CFG Creator Spotlight: Baleriano Gaona Jr.


CFG Creator Spotlight: Baleriano Gaona Jr.

Here at the CFG we have a great appreciation for independent comics, we’ve been lucky to get to review some lovely books and speak to some awesome people who are involved in the indie comics scene.


Quite a while back I stumbled across an absolute gem of a book that was in production. It was called The Nobodies, written by Baleriano Gaona Jr, and fully self funded, this book really piqued my interest. I’ve been lucky enough to catch up with the author and he shared some of his insights below:

1 – From the very first moment I heard of The Nobodies I’ve been hooked. Where did the idea for the book come from?

I’ve been of the mindset that if I can attract a single reader then I’ve done my job as a creator, lol. So thank you sir! To be honest, the idea came from the massive success of twilight. Unfortunately text sometimes can’t covey heavy sarcasm and resentment, so, I’ll let you know that they were both heavily used in the last statement. It was one of those times where I, like most people at certain times, felt like what I am watching is not doing the genre justice. I mean, sparkly Vampires? I am a fan of horror. I grew up in the eighties so there was nothing but violent, bloodthirsty, and downright awesome vampires. I felt like I could write a better story than twilight. Whether or not I succeeded, I had to help restore Vampires to their former glory. But the idea itself really stemmed from me wanting to explain how vampires came to be. The movie “Dracula 2000” I felt had a really good vampire origins story. So I had to think of something else, something cleverer. The story originally really focused on the first vampire, the “villain.” But in doing so it sort of glorified him, so I needed to add the “heroes.” Really the story wrote itself after a while. It wasn’t until early last year that the finished product came to be. In fact edits and rewrites were needed while the pages were being pencilled. The mind of a writer; never satisfied .lol.

Could you give the CFG the lowdown on The Nobodies?
The Nobodies is a blend or Horror, mystery, super hero, and anime. Hopefully as you read it you will notice these influences and nods. I think the Nobodies may come off as a pretty straightforward crisis-for-all-involved story. It really doesn’t focus on one character, especially since it is a team based comic. Even the villains have their time in the sun, so to speak. Everyone is searching for something in this book; a purpose, a connection, absolute power.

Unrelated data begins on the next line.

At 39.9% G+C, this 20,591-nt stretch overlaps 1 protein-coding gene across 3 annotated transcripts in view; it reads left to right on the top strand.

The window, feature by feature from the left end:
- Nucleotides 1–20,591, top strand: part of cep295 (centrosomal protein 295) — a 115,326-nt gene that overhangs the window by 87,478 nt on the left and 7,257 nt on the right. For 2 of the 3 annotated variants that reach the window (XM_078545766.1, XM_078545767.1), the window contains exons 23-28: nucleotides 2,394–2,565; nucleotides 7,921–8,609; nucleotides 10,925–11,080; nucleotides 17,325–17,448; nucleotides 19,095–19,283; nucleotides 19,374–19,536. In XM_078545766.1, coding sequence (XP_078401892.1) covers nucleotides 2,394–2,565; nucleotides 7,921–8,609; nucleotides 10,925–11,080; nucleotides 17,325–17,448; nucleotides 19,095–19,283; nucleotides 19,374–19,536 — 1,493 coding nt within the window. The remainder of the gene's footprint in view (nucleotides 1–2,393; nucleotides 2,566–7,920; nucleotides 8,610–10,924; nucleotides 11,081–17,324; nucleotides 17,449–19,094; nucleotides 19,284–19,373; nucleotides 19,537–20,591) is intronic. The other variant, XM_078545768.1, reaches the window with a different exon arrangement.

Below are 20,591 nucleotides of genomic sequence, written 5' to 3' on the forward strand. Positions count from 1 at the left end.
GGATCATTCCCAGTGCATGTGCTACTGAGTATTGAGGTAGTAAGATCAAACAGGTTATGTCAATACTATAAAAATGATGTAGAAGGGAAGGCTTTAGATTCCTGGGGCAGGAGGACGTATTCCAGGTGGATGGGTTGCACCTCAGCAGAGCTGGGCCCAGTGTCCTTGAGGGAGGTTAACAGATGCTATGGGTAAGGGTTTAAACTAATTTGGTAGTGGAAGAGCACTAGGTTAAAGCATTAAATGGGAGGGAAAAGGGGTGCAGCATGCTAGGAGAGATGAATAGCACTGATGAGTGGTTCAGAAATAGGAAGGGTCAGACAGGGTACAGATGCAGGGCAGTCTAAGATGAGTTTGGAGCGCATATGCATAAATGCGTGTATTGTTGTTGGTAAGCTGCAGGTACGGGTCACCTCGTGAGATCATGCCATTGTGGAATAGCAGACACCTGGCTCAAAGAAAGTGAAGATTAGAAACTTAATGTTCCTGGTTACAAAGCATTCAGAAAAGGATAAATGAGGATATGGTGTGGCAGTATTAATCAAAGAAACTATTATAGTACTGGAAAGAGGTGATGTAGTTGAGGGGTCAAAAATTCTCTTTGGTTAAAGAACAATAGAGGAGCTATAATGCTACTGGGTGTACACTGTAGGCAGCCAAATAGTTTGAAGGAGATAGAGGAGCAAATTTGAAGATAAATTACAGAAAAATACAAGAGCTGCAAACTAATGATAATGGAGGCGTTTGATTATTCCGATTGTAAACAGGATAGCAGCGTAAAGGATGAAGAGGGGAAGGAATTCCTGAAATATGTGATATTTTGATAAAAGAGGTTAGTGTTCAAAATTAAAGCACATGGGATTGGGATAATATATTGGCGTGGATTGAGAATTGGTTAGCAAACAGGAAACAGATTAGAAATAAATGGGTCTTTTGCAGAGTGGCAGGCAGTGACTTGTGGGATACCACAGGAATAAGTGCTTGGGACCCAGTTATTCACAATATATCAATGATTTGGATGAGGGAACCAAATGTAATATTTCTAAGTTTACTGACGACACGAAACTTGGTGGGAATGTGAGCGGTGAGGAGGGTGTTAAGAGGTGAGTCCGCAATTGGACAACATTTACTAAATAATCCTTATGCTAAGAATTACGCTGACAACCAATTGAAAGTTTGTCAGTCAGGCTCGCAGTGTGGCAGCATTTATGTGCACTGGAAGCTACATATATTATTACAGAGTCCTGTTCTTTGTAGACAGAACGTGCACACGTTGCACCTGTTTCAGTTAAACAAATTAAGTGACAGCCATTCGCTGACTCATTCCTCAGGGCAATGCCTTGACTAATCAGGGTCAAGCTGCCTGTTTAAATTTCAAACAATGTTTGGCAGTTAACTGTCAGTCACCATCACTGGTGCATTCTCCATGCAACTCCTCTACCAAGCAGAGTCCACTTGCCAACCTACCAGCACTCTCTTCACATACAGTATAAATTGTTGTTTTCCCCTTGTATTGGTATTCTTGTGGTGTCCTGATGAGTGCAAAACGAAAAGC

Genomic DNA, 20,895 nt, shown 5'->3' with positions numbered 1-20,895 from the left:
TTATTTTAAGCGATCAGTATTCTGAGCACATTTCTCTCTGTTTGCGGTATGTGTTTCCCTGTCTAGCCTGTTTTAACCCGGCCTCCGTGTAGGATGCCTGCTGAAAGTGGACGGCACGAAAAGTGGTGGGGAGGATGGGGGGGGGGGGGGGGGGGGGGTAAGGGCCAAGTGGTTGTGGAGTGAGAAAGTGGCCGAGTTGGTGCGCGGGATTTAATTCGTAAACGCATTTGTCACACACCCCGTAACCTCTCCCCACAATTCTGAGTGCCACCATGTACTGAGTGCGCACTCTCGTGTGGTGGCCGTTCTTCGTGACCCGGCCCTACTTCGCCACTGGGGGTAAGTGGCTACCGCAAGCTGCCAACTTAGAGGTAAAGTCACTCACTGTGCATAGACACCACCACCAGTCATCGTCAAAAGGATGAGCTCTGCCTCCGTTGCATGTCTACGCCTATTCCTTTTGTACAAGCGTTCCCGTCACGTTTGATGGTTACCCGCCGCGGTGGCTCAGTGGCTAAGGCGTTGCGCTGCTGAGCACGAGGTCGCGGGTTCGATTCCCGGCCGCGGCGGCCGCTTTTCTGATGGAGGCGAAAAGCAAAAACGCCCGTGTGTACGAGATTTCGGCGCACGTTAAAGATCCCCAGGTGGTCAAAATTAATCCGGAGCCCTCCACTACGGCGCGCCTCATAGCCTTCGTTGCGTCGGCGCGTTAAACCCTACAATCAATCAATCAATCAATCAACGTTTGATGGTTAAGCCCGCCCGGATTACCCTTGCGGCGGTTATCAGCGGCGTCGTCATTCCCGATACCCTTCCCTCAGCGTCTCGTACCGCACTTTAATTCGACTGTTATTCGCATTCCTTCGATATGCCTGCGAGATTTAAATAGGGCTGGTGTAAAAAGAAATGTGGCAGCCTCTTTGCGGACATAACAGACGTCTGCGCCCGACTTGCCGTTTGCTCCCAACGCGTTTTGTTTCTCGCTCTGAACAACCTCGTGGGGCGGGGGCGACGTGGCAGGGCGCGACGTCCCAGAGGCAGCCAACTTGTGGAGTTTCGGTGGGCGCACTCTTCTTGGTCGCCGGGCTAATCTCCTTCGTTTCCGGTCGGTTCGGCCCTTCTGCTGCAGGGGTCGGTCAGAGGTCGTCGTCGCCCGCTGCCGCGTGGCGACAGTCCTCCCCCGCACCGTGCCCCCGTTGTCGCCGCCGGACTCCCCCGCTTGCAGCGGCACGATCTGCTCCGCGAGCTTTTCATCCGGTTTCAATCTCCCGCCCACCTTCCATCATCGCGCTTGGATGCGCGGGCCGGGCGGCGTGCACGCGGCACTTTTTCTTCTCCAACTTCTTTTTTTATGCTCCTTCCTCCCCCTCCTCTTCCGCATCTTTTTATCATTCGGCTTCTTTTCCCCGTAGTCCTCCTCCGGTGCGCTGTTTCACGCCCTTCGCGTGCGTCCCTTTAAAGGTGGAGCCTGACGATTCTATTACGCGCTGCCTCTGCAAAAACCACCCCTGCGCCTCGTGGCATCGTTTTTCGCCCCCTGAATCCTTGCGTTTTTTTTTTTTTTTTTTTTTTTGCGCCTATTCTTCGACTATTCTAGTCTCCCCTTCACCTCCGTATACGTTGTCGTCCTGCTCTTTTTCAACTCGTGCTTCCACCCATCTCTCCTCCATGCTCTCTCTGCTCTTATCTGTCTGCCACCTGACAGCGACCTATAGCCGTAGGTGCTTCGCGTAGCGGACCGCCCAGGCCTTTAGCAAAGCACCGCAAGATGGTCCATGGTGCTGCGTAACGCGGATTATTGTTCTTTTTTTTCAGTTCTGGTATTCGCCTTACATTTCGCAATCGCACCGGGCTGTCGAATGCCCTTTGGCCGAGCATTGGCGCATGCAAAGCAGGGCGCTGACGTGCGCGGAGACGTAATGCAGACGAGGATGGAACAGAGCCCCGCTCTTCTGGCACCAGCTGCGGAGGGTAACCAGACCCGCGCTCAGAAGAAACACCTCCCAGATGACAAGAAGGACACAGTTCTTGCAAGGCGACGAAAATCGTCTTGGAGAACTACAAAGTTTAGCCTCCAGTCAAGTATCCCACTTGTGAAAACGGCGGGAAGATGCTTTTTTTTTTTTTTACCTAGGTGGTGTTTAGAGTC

2 – Indie Comics are a labour of love, they are not easy things to create. How different is the reality of bringing your vision to life compared to how you thought of the process before you got into the production?

Oh it is very different. I remember watching the Kevin Smith film “Chasing Amy.” Ben Affleck and Jason Lee portray indie comic book creators. The movie shows them in some loft or office space and they are sitting there across from each other and, well, they are making comics! Just those two in a quiet space making comics. Then they’re at conventions selling comics, meeting people, signing books and prints. In my young mind at the time, I thought that’s how it was done. I understand now that’s rarely the case these days. In fact, it is sometimes hard to achieve a collaboration and even harder to maintain that collaboration. Money, unfortunately, is the biggest factor these days. I understand though; everybody wants to get paid. This is a business where there is a very high uncertainty you will profit. It is not for everybody. Before making this comic, I read many how-to books and idiot guide types of books. In “The everything guide to writing graphic novels” a section titled “Fame and Glory” stated “If your primary motivation for the project is the thought of celebrity and riches, this is the time to rethink your approach. But if your primary motivation is the simple burning need to tell your story, you stand a much better chance of weathering the storms that inevitably will arise.” I was well prepared. The reality for me is that this book has been in production for longer than it probably should have been solely because it has been funded out of my pocket. I work a regular job, have rent, bills, etc. On top of that I am trying to pay my creative team to produce these pages for me. But you nailed it on the head by saying indie comics are a labour of love. You have to want to do it for the right reasons to have it be a success. You need to have a clear definition of what you would count as success. You need to research what it will take to make a comic book.